Could it Be This Simple? A Biblical Model for Healing the Mind (2012) by Timothy Jennings MD at last year's world conference for the American Association of Christian Counseling. As a Christian and a neuropsychologist, I was eager to read what he had to say.
Replete with examples from everyday life and from his clinical experience, Jennings describes a model of "healing the mind." In the early chapters, he laid out the link between our spiritual natures, conscience, will, reason, feelings, thoughts, and physical functioning in influencing our mind. He then set out to show how our minds functioned before sin entered the picture and then subsequently, how sin affected us.
There is much to commend about this book. Jennings is a clear and engaging communicator. This was an simple, though not simplistic, book to read. I appreciated his recognition of the multiple elements of how the mind functions. Too often, it seems that we focus on one area (e.g., thoughts, relationships) to the exclusion of others. Dr Jennings seems to find that balance reasonably well. He recognizes that God created us as thinking, feeling, volitional, relational beings and that each of those areas--as well as others-- were affected by the fall.
Near the center of the book, he took time to develop his thoughts about the laws of liberty and of love as well as their counterfeits. I think that, for the most part, he is right especially as he talked about what right, biblical love looks like. In chapter 12, his discussion of forgiveness and its associated myths are worth reading.
Despite much to commend about this book early on, the book took a decided turn for me on page 129. Prior to that, I had some concerns that he was developing a model of healing based upon the law of linearity that Larry Crabb talks about. In others words, if I have problem A, and I apply treatment B, good things will happen. If-then Christianity. Because there was much that was good, I was happy to set that aside. However, then came page 129. Under the heading "a false gospel", he essentially dismisses penal substitutionary atonement as a "wolf in sheep's clothing". He argues that Christ did not come to appease God's wrath toward sin and that we need to be cautious with phrases such as "being clothed in Christ's righteousness." He wrote, "far from what it professes, this false view is actually a candy-coated, rotten-apple theory." At best, his description is incomplete; at worst, it is heretical. It may be that I am misreading what he wrote in this section, though I don't think I am. Having read it several times, he seems to reject the biblical notion of propitiation. He appears to favor a semi-pelagian view of salvation rather than salvation based purely upon the free gift of grace offered through Christ, the sacrificial lamb, which is well-described in Hebrews.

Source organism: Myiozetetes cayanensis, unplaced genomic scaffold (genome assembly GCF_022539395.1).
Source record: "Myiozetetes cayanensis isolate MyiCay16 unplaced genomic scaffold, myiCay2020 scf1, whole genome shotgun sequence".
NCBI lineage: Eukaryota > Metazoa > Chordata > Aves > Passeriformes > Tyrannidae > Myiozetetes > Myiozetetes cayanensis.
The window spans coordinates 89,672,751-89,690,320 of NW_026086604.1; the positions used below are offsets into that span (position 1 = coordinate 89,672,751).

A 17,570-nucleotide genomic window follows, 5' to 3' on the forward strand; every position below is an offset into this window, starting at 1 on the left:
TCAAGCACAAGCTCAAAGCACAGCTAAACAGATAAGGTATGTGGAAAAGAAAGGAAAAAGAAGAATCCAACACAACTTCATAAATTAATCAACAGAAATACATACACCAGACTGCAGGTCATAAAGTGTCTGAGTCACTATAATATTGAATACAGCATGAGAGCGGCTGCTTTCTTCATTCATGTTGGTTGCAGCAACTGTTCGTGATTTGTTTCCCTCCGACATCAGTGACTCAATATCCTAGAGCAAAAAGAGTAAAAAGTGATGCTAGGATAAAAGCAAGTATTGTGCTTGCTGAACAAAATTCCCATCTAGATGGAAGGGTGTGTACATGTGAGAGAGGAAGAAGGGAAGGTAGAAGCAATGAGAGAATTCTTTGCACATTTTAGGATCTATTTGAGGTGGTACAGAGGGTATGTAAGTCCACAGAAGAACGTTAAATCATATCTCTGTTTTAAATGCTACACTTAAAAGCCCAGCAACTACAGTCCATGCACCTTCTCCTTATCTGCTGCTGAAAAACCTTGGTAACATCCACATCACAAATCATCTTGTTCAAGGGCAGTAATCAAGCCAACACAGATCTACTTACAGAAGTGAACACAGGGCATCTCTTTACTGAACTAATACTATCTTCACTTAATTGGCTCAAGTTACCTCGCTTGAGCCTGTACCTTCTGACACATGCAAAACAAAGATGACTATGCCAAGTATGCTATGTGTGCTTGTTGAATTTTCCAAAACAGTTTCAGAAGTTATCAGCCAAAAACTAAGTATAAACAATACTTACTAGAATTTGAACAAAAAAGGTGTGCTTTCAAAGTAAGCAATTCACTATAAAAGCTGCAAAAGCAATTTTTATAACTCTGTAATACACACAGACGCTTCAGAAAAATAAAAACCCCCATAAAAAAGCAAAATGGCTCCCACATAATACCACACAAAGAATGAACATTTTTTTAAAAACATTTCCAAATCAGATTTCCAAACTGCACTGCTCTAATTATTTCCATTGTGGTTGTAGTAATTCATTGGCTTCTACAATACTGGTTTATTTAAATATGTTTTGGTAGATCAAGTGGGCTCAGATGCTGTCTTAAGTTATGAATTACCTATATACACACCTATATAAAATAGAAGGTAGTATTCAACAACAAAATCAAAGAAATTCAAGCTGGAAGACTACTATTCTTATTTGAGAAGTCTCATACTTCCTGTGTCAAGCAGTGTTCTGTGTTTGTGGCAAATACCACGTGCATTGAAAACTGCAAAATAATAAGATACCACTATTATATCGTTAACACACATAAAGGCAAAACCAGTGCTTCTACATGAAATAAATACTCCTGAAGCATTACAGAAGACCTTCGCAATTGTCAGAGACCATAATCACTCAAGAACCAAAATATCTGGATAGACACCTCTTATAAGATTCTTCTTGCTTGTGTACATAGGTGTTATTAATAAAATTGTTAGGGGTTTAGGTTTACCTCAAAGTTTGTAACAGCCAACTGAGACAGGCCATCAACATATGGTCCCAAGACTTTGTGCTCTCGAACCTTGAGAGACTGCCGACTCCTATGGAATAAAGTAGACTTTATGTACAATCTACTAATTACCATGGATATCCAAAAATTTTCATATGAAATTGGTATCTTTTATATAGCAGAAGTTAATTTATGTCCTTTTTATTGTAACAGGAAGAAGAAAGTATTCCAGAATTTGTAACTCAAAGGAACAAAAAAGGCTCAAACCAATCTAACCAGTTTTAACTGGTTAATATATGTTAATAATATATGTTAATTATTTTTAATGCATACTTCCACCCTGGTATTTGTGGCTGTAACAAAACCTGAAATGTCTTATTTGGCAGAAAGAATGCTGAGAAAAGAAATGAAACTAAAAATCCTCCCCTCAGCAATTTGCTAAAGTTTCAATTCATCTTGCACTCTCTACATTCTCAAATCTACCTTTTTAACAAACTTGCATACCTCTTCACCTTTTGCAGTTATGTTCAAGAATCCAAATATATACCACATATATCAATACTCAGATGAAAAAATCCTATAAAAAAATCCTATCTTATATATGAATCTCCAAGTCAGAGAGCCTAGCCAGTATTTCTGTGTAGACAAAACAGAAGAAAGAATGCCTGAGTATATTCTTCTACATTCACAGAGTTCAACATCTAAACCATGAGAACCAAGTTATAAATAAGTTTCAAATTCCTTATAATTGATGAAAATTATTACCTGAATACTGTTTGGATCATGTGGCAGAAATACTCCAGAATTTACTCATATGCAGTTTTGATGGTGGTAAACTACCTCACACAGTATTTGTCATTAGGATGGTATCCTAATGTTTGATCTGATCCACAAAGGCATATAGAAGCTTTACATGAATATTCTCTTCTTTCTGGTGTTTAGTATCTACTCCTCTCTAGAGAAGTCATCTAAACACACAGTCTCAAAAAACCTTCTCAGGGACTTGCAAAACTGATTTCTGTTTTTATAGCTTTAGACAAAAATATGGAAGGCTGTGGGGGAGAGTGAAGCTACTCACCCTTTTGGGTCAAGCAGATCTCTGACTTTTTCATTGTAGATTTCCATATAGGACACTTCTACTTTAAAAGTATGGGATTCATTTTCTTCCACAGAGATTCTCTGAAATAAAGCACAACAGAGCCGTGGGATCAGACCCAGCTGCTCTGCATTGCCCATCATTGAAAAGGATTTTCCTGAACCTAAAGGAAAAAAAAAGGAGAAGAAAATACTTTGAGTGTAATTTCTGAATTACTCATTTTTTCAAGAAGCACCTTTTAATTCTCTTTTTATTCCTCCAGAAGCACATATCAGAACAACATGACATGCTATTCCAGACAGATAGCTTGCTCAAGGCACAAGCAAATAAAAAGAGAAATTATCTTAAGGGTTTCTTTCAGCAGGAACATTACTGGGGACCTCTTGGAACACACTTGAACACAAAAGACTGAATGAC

Finally, at the end of the book, it was hard for me to determine his views of eternal life. On page 136, he wrote, "if we utilize our reason, we would realize that God cannot be the loving Father and the threatening destroyer at the same time...If God is not threatening to destroy the unrepentant, then what will he do to those who reject Him? It is very simple, really. He takes the only loving action He can: He lets them go, and when the Life-giver lets go, they die." This section, and those following make Jennings sound like an annihilationist (like the late John Stott), though I was never entirely sure.
In the end, there are many good elements to this book and some that are strikingly concerning. I believe a discerning reader could wade through the concerns, but unfortunately, this book is not targeted to the theologically sophisticated. Having said that, I humbly acknowledge that I hope it is my own limited understanding and not false theology that raises concerns for me. I would be eager to hear any corrections from Dr Jennings if I am misrepresenting his work.